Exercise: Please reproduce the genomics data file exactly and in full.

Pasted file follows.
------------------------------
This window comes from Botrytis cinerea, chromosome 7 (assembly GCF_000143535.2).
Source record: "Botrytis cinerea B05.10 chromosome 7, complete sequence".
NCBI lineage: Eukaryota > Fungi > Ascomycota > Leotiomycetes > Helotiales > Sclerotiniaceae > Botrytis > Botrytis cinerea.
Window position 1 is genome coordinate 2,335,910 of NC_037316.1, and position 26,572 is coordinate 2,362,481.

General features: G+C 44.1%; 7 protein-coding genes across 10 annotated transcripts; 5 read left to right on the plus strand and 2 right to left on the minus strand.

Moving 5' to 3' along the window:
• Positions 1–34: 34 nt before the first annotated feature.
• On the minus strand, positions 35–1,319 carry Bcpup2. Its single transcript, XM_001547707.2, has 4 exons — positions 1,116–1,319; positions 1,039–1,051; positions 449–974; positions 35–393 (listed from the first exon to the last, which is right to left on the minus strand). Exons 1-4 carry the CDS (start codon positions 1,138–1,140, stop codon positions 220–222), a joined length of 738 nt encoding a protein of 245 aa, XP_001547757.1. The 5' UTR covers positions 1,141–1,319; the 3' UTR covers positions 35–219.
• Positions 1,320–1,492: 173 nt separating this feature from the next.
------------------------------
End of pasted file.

This window comes from Botrytis cinerea, chromosome 7 (assembly GCF_000143535.2).
Source record: "Botrytis cinerea B05.10 chromosome 7, complete sequence".
NCBI lineage: Eukaryota > Fungi > Ascomycota > Leotiomycetes > Helotiales > Sclerotiniaceae > Botrytis > Botrytis cinerea.
Window position 1 is genome coordinate 2,335,910 of NC_037316.1, and position 26,572 is coordinate 2,362,481.

General features: G+C 44.1%; 7 protein-coding genes across 10 annotated transcripts; 5 read left to right on the plus strand and 2 right to left on the minus strand.

Moving 5' to 3' along the window:
• Positions 1–34: 34 nt before the first annotated feature.
• On the minus strand, positions 35–1,319 carry Bcpup2. Its single transcript, XM_001547707.2, has 4 exons — positions 1,116–1,319; positions 1,039–1,051; positions 449–974; positions 35–393 (listed from the first exon to the last, which is right to left on the minus strand). Exons 1-4 carry the CDS (start codon positions 1,138–1,140, stop codon positions 220–222), a joined length of 738 nt encoding a protein of 245 aa, XP_001547757.1. The 5' UTR covers positions 1,141–1,319; the 3' UTR covers positions 35–219.
• Positions 1,320–1,492: 173 nt separating this feature from the next.